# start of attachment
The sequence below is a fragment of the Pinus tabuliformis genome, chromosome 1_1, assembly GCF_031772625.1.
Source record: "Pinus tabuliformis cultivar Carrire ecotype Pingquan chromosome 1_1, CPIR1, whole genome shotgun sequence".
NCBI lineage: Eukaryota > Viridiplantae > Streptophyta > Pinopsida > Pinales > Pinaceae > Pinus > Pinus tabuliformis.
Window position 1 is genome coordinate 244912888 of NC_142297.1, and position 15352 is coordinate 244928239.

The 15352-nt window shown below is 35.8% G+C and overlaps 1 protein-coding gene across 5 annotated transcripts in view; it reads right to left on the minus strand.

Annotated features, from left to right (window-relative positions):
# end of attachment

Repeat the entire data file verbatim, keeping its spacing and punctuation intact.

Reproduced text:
The sequence below is a fragment of the Pinus tabuliformis genome, chromosome 1_1, assembly GCF_031772625.1.
Source record: "Pinus tabuliformis cultivar Carrire ecotype Pingquan chromosome 1_1, CPIR1, whole genome shotgun sequence".
NCBI lineage: Eukaryota > Viridiplantae > Streptophyta > Pinopsida > Pinales > Pinaceae > Pinus > Pinus tabuliformis.
Window position 1 is genome coordinate 244912888 of NC_142297.1, and position 15352 is coordinate 244928239.

The 15352-nt window shown below is 35.8% G+C and overlaps 1 protein-coding gene across 5 annotated transcripts in view; it reads right to left on the minus strand.

Annotated features, from left to right (window-relative positions):